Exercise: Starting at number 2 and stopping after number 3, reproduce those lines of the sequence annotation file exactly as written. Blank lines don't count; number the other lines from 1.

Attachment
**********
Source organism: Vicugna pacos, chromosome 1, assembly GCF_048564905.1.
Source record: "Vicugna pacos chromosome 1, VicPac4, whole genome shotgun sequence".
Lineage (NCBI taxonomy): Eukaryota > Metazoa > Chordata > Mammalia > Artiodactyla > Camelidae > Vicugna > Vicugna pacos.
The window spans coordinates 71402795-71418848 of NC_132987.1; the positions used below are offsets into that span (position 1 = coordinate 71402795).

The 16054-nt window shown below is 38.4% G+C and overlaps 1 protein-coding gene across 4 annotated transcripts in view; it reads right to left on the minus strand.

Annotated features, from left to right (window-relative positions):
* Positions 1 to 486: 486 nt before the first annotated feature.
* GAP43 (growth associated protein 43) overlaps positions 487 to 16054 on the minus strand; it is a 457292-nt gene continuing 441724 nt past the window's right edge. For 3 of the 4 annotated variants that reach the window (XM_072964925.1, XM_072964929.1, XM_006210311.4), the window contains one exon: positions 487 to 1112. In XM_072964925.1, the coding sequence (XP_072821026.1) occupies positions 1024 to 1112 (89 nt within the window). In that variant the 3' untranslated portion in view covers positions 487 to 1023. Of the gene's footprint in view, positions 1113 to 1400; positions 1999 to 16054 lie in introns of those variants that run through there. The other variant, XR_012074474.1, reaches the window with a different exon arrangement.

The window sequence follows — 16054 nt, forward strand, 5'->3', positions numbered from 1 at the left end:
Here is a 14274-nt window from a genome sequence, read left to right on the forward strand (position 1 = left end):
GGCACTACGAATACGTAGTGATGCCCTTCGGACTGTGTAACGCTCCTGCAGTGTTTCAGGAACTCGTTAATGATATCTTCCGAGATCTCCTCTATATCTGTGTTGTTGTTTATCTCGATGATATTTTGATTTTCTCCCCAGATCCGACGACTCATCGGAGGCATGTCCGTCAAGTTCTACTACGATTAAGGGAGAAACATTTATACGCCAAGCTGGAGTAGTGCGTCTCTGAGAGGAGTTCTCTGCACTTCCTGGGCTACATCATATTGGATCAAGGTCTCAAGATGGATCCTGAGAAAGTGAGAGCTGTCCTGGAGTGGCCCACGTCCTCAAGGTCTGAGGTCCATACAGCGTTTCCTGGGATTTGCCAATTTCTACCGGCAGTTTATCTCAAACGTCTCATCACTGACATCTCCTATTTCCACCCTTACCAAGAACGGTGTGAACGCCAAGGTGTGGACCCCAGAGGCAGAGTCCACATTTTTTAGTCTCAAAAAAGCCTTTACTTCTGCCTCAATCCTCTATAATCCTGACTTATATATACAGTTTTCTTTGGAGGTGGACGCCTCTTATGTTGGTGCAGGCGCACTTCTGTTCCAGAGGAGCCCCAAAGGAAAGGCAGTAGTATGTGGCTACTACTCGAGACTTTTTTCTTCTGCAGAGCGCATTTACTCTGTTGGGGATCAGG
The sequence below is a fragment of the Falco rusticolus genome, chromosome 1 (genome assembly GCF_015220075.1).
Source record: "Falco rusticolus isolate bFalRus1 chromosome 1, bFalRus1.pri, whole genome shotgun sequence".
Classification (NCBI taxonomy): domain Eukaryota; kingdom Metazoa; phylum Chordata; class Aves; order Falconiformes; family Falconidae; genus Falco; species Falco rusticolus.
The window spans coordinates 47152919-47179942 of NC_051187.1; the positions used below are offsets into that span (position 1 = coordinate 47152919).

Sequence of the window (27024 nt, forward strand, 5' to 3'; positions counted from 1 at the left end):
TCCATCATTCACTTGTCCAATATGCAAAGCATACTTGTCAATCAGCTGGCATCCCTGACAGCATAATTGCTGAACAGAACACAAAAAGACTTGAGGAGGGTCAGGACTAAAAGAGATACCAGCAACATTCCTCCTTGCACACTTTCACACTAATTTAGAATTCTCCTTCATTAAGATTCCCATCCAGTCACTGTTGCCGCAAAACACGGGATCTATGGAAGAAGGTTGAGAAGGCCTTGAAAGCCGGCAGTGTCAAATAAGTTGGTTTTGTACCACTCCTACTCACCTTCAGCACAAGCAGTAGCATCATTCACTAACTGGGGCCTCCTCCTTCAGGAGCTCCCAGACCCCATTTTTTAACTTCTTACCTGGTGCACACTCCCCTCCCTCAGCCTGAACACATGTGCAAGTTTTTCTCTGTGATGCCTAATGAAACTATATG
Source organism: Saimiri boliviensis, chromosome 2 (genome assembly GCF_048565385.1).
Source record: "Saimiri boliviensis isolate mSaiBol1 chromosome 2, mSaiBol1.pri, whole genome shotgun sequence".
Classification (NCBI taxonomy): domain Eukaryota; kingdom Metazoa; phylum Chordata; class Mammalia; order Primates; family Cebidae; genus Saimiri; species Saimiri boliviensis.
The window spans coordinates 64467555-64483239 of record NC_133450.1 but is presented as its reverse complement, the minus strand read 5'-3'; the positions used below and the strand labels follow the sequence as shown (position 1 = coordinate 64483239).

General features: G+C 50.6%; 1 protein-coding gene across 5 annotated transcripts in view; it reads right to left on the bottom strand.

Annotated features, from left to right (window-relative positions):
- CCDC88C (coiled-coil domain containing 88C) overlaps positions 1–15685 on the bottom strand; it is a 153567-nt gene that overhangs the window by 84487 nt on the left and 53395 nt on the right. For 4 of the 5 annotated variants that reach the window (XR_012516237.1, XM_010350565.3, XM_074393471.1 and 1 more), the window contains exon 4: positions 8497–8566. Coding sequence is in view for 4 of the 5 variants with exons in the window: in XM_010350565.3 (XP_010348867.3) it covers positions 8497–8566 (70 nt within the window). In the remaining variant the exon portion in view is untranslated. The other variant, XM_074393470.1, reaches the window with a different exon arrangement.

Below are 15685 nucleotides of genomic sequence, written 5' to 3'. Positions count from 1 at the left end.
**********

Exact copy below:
Source record: "Vicugna pacos chromosome 1, VicPac4, whole genome shotgun sequence".
Lineage (NCBI taxonomy): Eukaryota > Metazoa > Chordata > Mammalia > Artiodactyla > Camelidae > Vicugna > Vicugna pacos.